Some other movies in the list: Engeyo Ketta Kural, Pudhu Kavidhai, Padikkaathavan, Muthu, Mannan.

Tuesday, April 18, 2006

AC Milan 0 - 1 Barcelona

We are all extemely fortunate to be watching Ronaldinho perform during the peak of his career. If not, we would never have known what we had missed!

My knowledge of such footballing greats like Pele, Cryuff, Puskas, Yashin, even Maradona is limited to an odd clipping on TV, or a book or column on the history of football. Maybe, I can feel happy, even proud that I did not miss the magic of the great Ronaldo de Assis Moreira, nicknamed Ronaldinho.

And when this smiling assassin took on the giants in their own lair, he produced a special effort that sees Barcelona going back to the Camp Nou with a crucial away goal. The men from Milan would be pleased that they are not trailing by more, because they were almost clueless for 45 minutes as Barca cut open the solid Milan defence time and again in an exhibition of football of the highest order.

The game though started very differently. AC Milan are probably the most complete club side in Europe. They have some of the best attackers in the game - Shevchenko, Inzaghi, the young Gilardinho and Kaka. And are blessed with the best defence - Cafu, Nesta, Stam, Kaladze, and the peerless Paolo Maldini. With a midfield that can attack or defend at will. Barcelona, contrarily, rely on attack. Minus Puyol and Marquez, Barcelona's defence is uninspiring. So, the tie of the tournament would actually favour the Milan side, because of their tactical strength.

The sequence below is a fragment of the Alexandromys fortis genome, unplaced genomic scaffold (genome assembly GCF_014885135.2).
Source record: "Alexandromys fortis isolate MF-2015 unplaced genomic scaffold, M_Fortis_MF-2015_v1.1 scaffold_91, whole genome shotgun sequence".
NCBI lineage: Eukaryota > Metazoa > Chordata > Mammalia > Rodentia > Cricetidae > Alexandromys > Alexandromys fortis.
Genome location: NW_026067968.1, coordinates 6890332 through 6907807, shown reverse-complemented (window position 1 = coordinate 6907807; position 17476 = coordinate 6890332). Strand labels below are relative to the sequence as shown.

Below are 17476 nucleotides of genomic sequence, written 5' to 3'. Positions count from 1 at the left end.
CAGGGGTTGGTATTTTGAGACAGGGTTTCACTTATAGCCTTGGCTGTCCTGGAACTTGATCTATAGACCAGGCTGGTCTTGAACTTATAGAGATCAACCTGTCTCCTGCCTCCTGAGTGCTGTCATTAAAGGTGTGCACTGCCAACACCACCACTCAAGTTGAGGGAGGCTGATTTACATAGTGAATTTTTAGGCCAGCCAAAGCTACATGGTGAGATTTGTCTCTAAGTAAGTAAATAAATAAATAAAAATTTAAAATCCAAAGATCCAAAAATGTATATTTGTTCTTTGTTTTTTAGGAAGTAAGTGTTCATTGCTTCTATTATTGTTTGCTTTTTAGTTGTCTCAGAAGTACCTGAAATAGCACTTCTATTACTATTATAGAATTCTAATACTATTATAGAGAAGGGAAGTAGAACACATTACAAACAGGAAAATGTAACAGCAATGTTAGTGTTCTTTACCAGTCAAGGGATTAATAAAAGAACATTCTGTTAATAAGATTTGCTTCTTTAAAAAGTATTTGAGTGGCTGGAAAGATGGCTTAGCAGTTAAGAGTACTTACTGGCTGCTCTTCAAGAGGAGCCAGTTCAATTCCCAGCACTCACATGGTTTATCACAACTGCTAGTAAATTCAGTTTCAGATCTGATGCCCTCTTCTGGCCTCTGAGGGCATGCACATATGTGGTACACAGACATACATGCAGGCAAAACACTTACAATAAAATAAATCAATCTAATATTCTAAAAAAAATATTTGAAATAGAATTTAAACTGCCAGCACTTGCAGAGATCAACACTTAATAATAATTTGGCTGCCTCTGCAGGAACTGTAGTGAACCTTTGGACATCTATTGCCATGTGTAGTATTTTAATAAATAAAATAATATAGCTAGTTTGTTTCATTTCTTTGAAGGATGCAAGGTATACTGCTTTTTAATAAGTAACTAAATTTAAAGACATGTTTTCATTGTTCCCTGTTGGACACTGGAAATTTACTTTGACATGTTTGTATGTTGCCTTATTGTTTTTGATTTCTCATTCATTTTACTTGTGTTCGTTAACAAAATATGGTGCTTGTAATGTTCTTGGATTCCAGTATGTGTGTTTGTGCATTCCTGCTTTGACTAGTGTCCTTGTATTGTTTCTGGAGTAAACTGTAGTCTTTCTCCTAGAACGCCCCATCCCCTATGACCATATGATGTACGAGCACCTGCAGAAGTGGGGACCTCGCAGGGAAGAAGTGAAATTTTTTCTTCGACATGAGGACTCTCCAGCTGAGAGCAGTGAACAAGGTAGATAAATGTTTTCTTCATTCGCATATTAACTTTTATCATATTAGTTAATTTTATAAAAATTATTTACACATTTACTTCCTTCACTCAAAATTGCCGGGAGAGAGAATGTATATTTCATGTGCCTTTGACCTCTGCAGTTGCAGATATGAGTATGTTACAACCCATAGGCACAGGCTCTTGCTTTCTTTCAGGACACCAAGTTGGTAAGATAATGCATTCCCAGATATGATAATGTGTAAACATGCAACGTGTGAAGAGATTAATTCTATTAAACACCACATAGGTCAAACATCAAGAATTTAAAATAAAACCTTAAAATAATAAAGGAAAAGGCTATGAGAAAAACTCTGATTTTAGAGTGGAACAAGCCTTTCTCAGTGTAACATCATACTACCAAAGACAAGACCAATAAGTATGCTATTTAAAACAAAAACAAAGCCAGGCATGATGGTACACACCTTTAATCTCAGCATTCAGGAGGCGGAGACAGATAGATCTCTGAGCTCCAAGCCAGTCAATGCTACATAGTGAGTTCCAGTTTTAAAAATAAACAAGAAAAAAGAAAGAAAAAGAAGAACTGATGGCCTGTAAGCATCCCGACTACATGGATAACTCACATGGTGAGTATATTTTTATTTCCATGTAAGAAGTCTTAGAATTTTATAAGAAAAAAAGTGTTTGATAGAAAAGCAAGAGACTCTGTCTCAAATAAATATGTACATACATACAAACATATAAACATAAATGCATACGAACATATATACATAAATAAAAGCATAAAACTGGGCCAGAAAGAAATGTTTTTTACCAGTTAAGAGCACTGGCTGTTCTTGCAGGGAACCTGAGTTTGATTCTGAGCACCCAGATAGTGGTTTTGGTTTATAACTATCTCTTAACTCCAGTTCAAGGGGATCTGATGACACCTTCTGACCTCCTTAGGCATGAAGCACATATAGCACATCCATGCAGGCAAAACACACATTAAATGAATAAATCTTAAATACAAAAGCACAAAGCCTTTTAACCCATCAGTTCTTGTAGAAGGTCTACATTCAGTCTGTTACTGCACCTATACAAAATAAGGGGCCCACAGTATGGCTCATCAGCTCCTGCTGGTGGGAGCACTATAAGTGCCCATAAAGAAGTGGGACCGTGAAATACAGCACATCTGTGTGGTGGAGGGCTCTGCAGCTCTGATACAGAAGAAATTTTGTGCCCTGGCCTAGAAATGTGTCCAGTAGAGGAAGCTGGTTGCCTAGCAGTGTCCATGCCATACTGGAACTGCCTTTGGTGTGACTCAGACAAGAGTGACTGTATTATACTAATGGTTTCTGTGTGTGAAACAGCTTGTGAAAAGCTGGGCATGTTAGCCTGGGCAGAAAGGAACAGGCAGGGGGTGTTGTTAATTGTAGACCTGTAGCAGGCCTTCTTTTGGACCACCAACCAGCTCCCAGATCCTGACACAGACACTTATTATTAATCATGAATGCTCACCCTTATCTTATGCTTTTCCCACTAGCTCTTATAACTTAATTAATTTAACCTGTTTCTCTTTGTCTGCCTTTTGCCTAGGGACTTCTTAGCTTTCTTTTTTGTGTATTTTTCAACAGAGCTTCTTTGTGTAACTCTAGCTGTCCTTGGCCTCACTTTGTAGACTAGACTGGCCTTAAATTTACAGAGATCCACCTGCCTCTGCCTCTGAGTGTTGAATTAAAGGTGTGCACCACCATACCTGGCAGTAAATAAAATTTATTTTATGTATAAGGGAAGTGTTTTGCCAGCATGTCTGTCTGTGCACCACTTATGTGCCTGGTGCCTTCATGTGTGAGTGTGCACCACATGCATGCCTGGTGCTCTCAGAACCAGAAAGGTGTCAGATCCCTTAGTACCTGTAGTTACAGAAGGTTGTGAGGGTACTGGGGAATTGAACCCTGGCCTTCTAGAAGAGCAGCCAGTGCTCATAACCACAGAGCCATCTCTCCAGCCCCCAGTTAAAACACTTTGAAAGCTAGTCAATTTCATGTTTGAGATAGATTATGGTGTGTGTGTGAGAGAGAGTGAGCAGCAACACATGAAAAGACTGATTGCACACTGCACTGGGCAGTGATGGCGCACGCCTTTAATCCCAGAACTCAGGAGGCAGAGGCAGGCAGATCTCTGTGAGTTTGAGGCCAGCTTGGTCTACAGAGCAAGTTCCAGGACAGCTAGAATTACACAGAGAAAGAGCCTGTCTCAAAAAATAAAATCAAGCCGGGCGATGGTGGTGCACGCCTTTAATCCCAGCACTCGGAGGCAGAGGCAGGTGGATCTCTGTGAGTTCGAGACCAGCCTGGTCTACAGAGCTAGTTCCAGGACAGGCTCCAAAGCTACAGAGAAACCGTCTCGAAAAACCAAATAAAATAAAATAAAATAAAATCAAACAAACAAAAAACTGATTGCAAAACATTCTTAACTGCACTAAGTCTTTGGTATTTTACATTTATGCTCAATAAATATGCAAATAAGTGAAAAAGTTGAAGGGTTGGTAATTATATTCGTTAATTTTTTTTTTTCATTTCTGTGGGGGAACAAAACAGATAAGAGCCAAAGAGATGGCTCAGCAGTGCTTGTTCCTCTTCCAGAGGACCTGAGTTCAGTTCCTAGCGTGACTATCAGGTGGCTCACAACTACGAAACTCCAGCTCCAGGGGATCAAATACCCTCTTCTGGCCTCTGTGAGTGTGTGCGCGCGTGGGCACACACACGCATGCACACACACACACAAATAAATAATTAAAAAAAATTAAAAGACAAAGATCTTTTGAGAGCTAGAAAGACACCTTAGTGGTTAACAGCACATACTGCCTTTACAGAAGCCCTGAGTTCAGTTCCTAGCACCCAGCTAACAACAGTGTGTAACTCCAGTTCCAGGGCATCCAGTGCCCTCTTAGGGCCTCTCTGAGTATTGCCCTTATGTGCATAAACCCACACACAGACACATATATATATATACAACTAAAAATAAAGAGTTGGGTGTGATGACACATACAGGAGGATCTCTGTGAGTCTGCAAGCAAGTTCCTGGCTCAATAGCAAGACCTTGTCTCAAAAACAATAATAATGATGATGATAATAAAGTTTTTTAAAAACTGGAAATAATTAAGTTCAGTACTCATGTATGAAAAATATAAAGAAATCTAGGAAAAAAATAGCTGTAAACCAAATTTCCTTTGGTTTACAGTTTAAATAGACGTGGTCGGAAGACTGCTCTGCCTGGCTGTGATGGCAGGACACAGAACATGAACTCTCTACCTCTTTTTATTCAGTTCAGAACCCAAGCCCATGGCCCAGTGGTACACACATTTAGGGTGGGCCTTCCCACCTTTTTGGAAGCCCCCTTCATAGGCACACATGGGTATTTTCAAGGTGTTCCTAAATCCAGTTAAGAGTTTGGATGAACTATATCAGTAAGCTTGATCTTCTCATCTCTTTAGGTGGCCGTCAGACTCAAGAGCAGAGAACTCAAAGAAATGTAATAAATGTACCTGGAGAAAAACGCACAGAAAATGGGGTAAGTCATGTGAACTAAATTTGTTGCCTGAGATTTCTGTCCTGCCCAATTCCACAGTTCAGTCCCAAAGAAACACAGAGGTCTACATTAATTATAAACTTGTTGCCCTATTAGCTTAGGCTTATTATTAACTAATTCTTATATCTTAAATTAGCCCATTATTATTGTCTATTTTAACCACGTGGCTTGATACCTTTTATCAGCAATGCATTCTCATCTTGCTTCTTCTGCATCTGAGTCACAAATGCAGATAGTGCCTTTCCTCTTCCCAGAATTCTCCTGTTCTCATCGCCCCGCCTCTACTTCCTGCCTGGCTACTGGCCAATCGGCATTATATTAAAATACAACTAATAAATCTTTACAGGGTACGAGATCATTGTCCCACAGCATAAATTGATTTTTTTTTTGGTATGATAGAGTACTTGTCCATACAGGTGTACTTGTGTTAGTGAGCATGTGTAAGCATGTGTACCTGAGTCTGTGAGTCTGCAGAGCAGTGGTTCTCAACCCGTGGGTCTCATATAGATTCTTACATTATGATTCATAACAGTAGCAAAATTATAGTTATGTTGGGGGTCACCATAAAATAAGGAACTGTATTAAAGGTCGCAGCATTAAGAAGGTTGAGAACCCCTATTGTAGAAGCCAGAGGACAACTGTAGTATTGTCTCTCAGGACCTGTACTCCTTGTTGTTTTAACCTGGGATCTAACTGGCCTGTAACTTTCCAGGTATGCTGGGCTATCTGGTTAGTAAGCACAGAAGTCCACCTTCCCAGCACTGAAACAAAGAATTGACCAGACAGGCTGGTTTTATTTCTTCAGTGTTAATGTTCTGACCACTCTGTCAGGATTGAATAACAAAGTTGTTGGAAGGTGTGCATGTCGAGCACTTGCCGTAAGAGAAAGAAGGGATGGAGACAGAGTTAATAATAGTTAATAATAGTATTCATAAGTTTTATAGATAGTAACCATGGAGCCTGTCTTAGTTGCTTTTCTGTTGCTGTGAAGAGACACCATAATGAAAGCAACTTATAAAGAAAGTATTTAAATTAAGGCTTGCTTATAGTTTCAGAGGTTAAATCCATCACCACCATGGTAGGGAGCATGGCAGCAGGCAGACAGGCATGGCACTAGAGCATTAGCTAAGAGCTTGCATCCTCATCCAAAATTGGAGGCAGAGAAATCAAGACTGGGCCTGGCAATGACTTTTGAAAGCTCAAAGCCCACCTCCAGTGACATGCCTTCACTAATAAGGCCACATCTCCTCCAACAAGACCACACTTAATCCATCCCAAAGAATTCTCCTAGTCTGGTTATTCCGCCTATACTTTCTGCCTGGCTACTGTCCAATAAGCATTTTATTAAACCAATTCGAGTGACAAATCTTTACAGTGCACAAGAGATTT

Milan started off in attacking style, probably wanting to capitalise on Barca's characteristic slow starts. It paid off, as Gilardino hit the post, and Puyol having to clear the ball in penalty area with his knee. Milan had a gameplan, and played it to perfection. Barcelona thrive on space, and Milan cut that out. And they cut out Barca possession time too. Gattuso was excellent, winning balls in the the midfield with remarkable ease. Milan's left flank was very active, with Serginho making deep runs, with good assists from Seedorf.